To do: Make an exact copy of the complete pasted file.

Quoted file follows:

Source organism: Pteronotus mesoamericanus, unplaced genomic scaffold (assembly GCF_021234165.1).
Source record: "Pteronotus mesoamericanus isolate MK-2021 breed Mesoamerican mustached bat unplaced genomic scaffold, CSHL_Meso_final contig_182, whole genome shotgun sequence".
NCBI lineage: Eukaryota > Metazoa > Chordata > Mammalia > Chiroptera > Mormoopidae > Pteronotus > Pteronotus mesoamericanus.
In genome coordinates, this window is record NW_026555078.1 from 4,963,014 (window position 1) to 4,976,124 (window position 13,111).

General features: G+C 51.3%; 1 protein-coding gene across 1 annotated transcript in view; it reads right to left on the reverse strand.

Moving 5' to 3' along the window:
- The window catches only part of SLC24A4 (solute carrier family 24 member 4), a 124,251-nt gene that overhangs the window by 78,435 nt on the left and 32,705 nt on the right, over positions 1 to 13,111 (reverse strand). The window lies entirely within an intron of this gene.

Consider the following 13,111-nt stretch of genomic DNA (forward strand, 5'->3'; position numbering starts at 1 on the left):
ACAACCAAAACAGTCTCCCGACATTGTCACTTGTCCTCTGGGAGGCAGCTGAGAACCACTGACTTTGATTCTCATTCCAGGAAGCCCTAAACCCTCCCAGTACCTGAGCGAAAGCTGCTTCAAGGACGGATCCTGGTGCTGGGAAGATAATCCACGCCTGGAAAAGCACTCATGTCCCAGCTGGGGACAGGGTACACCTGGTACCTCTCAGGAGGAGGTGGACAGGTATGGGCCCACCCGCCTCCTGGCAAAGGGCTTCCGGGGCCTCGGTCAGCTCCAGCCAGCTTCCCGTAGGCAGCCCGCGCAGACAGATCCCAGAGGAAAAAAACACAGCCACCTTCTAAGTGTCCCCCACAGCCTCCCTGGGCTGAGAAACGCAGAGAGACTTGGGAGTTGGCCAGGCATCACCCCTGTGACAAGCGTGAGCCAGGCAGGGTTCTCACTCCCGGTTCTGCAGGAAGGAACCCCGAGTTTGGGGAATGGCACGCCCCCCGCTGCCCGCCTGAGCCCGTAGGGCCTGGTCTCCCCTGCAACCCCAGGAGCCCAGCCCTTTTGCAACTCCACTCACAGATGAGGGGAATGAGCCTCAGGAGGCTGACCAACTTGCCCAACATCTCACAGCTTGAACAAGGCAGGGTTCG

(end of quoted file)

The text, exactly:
Source organism: Pteronotus mesoamericanus, unplaced genomic scaffold (assembly GCF_021234165.1).
Source record: "Pteronotus mesoamericanus isolate MK-2021 breed Mesoamerican mustached bat unplaced genomic scaffold, CSHL_Meso_final contig_182, whole genome shotgun sequence".
NCBI lineage: Eukaryota > Metazoa > Chordata > Mammalia > Chiroptera > Mormoopidae > Pteronotus > Pteronotus mesoamericanus.
In genome coordinates, this window is record NW_026555078.1 from 4,963,014 (window position 1) to 4,976,124 (window position 13,111).

General features: G+C 51.3%; 1 protein-coding gene across 1 annotated transcript in view; it reads right to left on the reverse strand.

Moving 5' to 3' along the window:
- The window catches only part of SLC24A4 (solute carrier family 24 member 4), a 124,251-nt gene that overhangs the window by 78,435 nt on the left and 32,705 nt on the right, over positions 1 to 13,111 (reverse strand). The window lies entirely within an intron of this gene.

Consider the following 13,111-nt stretch of genomic DNA (forward strand, 5'->3'; position numbering starts at 1 on the left):
ACAACCAAAACAGTCTCCCGACATTGTCACTTGTCCTCTGGGAGGCAGCTGAGAACCACTGACTTTGATTCTCATTCCAGGAAGCCCTAAACCCTCCCAGTACCTGAGCGAAAGCTGCTTCAAGGACGGATCCTGGTGCTGGGAAGATAATCCACGCCTGGAAAAGCACTCATGTCCCAGCTGGGGACAGGGTACACCTGGTACCTCTCAGGAGGAGGTGGACAGGTATGGGCCCACCCGCCTCCTGGCAAAGGGCTTCCGGGGCCTCGGTCAGCTCCAGCCAGCTTCCCGTAGGCAGCCCGCGCAGACAGATCCCAGAGGAAAAAAACACAGCCACCTTCTAAGTGTCCCCCACAGCCTCCCTGGGCTGAGAAACGCAGAGAGACTTGGGAGTTGGCCAGGCATCACCCCTGTGACAAGCGTGAGCCAGGCAGGGTTCTCACTCCCGGTTCTGCAGGAAGGAACCCCGAGTTTGGGGAATGGCACGCCCCCCGCTGCCCGCCTGAGCCCGTAGGGCCTGGTCTCCCCTGCAACCCCAGGAGCCCAGCCCTTTTGCAACTCCACTCACAGATGAGGGGAATGAGCCTCAGGAGGCTGACCAACTTGCCCAACATCTCACAGCTTGAACAAGGCAGGGTTCG